Values & Capitalism is now AEI’s Initiative on Faith and Public Life. Click here to learn more about our mission and new name.

Friday Five: Should Christianity Be Convenient?

On Fridays, we bring you the week’s best from around the web. This week’s round-up includes a letter of advice to college seniors, a warning against convenient Christianity, and more.

Garbage Collecting for the Glory of God by Joseph Sunde, Acton Institute

Garbage men and women serve the common good, and often do so without much honor or praise. Next time the garbage truck rolls around, as we hear it’s rattle and rumble—and  many of us will still be comfortable in our beds—let’s say a prayer for these dutiful workers, and thank God for the good their service does for humanity.

Younger Generation Faces a Savings Deficit by Josh Zumbrun, The Wall Street Journal

After a flirtation with thrift after the recession, young Americans have stopped saving. Adults under age 35—the so-called millennial generation—currently have a savings rate of negative 2%, meaning they are burning through their assets or going into debt, according to Moody’s Analytics.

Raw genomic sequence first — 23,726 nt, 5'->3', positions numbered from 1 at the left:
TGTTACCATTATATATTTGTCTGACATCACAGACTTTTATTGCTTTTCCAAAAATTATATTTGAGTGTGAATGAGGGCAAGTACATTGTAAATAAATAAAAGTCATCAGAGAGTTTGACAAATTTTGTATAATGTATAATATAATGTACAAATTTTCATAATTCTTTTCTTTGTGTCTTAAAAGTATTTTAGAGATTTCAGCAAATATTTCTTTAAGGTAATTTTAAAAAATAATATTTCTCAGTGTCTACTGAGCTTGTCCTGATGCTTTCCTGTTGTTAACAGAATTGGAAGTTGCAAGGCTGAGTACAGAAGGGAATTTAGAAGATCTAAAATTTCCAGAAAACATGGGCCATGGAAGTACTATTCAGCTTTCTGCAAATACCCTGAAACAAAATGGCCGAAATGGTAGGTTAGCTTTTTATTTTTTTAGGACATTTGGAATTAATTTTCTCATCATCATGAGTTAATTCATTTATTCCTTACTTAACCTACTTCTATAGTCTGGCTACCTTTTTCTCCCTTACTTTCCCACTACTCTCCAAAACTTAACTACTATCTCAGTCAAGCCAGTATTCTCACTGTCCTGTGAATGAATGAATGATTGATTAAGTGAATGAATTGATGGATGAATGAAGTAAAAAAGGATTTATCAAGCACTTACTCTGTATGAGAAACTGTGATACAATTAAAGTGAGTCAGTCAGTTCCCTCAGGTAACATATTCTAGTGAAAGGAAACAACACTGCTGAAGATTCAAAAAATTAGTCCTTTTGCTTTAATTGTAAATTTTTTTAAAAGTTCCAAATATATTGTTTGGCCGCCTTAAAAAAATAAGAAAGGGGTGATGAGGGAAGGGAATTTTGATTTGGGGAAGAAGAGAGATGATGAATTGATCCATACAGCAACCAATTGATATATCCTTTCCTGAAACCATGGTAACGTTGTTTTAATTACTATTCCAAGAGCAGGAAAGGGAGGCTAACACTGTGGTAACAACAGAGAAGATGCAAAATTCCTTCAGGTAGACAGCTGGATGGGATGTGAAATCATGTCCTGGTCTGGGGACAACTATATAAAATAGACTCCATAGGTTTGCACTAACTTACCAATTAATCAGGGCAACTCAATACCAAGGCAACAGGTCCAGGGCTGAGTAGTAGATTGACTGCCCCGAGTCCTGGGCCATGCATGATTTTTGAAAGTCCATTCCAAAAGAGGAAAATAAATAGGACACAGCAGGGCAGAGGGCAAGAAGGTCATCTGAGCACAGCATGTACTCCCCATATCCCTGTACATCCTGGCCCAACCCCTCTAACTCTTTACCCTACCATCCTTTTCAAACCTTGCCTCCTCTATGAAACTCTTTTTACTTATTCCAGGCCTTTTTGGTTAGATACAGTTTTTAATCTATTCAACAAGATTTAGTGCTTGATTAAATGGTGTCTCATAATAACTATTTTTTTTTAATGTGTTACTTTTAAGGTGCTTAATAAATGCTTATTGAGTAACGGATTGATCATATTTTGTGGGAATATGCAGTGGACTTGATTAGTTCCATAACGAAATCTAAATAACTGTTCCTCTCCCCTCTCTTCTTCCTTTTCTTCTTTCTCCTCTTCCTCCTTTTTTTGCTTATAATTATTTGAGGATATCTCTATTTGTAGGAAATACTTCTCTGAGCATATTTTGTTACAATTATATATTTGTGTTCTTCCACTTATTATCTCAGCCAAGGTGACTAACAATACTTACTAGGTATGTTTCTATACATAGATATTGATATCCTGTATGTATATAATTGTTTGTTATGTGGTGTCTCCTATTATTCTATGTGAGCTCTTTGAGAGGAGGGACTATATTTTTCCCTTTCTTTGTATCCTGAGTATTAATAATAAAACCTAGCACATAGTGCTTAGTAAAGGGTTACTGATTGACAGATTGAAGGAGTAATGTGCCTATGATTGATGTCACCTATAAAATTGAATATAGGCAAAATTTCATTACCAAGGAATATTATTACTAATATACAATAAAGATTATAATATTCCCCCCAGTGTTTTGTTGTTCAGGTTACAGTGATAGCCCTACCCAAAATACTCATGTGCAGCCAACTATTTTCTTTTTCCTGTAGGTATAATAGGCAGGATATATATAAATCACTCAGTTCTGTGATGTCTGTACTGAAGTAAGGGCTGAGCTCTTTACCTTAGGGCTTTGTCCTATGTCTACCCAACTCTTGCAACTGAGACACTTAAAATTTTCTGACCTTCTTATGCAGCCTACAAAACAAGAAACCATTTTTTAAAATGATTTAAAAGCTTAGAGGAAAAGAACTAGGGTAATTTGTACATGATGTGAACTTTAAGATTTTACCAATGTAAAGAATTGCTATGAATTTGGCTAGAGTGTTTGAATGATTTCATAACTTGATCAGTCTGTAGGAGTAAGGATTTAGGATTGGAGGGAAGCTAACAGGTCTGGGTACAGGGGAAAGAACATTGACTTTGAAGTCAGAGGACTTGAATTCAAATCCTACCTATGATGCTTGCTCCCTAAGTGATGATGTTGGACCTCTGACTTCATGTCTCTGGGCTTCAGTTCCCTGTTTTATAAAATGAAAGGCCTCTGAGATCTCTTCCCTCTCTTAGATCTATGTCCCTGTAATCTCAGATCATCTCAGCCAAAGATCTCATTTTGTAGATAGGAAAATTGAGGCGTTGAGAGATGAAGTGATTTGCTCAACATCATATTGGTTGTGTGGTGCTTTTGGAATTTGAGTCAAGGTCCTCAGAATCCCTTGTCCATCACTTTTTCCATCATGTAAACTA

“No Such Thing as Convenient Christianity by Peter Chin, Christianity Today

By its nature, Christianity is inconvenient. The story of the Good Samaritan reminds us what true ministry looks like: it requires that we selflessly sacrifice our time, our safety, our money, and, yes, even our convenience, to serve those who are in need.

What the Election of 1920 Tells Us About 2014 by Nicholas Freiling, Values & Capitalism

The American voter is not as hopeless as some pundits might insist. While the Republican victory last week was hardly a vote for austerity of the degree Harding promoted, it proves that the American people aren’t blind bats following the government carrot-on-a-stick wherever it might lead. They weren’t in 1920, and they aren’t today.

An Open Letter to College Seniors by Lauren Carl, Institute for Faith, Work & Economics

The decisions you face seem significant, and they are. But they are not the last choices you will have to make. It’s easy to get caught up in the hype and flurry of senior year, but if you were to ask any recent graduate, you’ll find that the hype and flurry continues after graduation, and you’ll soon find yourself reevaluating the job or school or other choice you made.